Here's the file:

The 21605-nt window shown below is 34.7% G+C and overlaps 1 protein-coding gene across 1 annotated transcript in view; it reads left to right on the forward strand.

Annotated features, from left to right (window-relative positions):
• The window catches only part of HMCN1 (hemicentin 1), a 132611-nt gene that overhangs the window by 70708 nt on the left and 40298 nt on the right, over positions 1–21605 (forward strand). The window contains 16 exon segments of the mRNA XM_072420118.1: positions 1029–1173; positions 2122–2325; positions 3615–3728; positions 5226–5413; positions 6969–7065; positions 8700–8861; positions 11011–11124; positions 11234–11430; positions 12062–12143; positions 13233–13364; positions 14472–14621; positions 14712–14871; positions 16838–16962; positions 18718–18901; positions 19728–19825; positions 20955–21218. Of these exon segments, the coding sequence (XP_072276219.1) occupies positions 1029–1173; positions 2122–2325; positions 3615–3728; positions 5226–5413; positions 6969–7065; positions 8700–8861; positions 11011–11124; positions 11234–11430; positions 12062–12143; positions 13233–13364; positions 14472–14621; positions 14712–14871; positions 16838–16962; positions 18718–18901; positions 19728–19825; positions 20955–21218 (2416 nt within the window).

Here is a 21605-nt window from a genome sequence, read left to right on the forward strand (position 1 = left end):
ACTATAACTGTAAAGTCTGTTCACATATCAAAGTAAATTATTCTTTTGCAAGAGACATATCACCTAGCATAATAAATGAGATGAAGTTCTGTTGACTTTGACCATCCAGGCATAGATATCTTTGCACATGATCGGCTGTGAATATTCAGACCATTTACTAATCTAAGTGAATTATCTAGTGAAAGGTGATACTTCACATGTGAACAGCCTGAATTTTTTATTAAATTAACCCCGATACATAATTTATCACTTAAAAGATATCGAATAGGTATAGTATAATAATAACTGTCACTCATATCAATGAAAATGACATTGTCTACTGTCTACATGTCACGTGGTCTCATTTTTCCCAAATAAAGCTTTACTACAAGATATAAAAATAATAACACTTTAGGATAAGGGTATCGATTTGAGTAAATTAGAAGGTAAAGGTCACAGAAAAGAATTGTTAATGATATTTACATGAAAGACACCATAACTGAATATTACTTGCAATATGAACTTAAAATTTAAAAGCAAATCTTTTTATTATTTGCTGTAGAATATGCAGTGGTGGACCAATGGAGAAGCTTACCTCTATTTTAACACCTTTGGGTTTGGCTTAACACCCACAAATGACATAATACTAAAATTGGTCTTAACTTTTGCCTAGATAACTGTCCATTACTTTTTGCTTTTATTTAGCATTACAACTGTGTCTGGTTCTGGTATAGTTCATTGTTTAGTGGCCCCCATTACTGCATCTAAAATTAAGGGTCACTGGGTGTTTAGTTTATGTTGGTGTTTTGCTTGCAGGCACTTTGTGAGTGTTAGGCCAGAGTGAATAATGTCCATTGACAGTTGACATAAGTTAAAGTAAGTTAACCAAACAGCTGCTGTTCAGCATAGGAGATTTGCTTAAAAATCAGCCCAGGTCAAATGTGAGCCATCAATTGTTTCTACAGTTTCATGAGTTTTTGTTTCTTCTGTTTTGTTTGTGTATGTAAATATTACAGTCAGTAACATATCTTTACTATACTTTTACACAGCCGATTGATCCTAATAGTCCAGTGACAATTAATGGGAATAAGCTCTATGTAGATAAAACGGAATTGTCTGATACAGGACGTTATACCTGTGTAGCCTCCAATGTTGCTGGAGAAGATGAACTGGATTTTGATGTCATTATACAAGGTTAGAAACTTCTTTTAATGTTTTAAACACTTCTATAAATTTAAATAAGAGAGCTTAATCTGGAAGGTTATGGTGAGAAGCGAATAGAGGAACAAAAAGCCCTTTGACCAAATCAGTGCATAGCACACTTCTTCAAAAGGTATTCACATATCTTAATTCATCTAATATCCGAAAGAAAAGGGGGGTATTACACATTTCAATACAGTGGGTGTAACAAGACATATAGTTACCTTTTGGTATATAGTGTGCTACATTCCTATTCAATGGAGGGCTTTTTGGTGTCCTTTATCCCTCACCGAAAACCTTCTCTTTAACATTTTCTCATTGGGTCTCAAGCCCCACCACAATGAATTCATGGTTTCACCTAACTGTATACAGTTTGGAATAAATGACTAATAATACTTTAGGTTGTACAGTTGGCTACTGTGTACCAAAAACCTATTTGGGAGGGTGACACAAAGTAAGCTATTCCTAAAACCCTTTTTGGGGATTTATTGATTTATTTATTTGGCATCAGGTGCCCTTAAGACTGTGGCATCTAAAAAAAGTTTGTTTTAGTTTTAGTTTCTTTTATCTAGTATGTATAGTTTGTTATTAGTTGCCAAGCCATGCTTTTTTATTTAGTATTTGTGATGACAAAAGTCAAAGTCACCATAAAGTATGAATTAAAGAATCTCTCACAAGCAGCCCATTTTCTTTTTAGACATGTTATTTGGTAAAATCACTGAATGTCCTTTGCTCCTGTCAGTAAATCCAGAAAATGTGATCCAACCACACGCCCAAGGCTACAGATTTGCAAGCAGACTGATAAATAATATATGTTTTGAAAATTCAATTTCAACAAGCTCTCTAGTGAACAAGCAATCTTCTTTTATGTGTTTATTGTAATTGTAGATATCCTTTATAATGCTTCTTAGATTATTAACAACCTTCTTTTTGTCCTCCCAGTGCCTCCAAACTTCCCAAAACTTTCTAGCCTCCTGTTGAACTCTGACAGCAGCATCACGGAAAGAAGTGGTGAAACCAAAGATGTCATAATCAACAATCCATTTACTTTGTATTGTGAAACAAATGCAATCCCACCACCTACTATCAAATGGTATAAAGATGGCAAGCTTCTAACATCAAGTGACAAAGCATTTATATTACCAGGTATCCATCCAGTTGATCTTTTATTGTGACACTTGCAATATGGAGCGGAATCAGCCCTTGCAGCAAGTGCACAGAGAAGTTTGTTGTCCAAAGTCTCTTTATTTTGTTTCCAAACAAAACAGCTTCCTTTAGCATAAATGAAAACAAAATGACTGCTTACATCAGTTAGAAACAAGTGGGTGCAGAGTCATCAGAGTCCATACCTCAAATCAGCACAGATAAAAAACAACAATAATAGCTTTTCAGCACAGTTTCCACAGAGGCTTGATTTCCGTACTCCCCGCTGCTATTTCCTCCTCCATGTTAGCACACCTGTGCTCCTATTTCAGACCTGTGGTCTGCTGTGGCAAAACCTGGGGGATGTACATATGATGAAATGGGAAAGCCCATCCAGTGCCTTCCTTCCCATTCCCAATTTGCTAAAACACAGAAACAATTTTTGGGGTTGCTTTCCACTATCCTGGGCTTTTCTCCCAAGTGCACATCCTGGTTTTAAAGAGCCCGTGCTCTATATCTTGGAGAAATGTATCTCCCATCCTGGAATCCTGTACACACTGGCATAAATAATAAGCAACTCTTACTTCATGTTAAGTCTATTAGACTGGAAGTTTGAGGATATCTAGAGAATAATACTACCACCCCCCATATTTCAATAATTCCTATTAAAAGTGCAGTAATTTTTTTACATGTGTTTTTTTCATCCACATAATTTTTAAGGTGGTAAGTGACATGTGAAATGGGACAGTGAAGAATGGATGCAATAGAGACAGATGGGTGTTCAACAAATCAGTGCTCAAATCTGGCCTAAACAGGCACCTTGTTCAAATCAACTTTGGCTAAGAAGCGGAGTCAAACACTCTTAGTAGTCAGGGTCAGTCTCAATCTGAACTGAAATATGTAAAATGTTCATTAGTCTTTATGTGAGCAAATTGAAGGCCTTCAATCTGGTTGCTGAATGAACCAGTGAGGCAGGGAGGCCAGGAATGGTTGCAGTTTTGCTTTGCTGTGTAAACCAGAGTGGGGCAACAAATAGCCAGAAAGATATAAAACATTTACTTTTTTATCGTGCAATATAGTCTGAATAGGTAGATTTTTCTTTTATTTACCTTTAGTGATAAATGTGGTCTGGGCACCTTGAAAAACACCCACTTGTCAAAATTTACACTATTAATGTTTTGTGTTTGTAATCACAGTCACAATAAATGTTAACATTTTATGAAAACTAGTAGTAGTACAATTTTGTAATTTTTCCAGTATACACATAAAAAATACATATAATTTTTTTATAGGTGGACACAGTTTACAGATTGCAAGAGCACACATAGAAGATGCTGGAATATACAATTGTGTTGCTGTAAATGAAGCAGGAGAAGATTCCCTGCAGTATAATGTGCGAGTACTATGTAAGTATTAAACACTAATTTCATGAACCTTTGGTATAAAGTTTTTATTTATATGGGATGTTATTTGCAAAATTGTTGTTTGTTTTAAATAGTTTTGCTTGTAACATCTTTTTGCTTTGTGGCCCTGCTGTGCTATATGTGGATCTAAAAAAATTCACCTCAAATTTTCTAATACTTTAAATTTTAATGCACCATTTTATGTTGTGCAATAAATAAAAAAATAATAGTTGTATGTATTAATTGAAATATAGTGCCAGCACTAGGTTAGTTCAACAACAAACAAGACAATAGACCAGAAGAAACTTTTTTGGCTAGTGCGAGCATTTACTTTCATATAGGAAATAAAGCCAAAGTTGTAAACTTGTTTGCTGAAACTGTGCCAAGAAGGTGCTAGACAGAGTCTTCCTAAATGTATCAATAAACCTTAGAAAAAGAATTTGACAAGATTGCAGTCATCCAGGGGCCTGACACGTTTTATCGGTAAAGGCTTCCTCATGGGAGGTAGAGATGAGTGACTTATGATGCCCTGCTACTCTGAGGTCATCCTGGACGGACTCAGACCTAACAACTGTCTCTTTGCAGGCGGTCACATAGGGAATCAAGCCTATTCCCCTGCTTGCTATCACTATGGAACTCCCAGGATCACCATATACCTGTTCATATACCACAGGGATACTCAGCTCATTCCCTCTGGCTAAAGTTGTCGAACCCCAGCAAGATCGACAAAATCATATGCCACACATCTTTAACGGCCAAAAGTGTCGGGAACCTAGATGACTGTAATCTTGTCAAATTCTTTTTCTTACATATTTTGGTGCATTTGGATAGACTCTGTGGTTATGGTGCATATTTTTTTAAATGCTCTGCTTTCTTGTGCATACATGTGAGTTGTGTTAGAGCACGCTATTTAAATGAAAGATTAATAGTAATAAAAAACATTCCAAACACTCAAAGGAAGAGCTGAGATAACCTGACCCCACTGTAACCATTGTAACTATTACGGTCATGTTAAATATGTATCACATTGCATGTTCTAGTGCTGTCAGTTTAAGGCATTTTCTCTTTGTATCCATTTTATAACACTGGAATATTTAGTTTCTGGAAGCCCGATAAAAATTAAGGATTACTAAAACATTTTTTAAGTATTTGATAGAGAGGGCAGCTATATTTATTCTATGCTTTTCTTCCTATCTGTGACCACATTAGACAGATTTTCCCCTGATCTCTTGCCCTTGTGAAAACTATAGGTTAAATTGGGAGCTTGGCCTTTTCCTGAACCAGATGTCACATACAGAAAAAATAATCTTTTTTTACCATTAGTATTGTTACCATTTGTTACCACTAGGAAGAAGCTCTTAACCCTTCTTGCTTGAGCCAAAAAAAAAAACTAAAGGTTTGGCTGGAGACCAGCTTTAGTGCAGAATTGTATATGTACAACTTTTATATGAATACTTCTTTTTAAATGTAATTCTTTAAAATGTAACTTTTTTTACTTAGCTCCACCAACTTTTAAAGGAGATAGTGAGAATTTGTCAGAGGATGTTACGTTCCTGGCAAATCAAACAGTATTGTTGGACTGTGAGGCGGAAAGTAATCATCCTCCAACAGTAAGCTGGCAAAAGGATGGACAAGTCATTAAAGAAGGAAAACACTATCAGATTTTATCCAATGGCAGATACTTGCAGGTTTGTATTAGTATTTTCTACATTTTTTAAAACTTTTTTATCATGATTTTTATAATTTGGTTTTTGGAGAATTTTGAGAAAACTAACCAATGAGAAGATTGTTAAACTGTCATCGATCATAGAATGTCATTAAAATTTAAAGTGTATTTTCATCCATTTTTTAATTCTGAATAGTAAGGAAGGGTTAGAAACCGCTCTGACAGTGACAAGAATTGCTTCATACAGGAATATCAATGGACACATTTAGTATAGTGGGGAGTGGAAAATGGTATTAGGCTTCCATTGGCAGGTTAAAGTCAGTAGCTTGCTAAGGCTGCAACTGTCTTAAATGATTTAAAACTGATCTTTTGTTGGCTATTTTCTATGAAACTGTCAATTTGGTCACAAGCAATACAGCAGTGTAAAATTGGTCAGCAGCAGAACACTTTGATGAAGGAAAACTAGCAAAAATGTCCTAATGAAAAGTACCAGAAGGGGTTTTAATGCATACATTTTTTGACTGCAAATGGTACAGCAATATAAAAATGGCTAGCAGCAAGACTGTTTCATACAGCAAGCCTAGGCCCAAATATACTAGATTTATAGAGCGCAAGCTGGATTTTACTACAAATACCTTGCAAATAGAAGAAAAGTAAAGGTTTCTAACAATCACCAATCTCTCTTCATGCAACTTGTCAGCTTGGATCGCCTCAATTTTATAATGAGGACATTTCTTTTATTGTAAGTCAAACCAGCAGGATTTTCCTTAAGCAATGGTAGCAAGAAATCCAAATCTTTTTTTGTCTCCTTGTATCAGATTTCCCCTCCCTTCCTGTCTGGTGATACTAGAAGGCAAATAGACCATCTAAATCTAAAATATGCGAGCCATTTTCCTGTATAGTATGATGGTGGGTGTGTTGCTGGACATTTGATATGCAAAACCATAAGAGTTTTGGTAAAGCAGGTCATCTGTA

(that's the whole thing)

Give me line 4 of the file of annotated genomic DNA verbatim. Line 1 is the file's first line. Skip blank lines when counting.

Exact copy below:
Here is a 21605-nt window from a genome sequence, read left to right on the forward strand (position 1 = left end):